“The War of the Gods ended two thousand years ago, Pol,’ Andrion disagreed.

‘No, dear one, it didn’t. It’s still going on, and at the moment, we’re all engaged in it. I think that after the Battle of Seline’s finished, I’ll drift on over into Asturia and start uprooting trees until I find Garteon’s tame Grolim. Then I’ll take him – piece by piece – on down to Rak Cthol and drop him on Ctuchik’s head.’ It came out from between clenched teeth.

‘Thou art truly out of sorts today, Polgara,’ he observed. ‘Didst thou and thy champion perchance have a falling-out?’

‘I wouldn’t exactly call it that, Andrion,’ I replied. ‘It was more in the nature of a disagreement.’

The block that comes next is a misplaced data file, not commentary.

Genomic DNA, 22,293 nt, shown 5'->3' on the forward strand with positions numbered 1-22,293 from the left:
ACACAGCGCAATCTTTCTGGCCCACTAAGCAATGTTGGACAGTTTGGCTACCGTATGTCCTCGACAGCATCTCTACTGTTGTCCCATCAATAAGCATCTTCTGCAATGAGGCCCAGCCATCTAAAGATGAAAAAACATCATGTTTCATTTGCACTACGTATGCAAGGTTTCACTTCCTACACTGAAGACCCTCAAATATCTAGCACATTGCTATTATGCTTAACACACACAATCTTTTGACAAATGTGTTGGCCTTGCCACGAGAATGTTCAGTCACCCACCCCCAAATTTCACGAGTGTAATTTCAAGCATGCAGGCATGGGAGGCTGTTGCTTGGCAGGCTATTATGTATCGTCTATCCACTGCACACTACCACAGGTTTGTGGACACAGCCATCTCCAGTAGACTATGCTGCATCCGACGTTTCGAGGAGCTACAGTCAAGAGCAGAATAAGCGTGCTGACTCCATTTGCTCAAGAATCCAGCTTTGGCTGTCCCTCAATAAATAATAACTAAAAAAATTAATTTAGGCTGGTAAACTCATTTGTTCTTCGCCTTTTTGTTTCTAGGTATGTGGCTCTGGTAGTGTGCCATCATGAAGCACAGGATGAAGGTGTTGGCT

‘On a military matter?’

‘No. It was more important than that. Ontrose will come around to my way of thinking, however. I promise you that.’

‘It doth pain me to see thou and thy champion at odds,’ he said. ‘Might I offer my services as conciliator?’

The notion of Duke Andrion’s intervention in this situation struck me as enormously funny, for some reason, and I burst out laughing. ‘No, dear Andrion,’ I said. “This is one of those things Ontrose and I are going to have to work out for ourselves. Thanks for the offer, though.’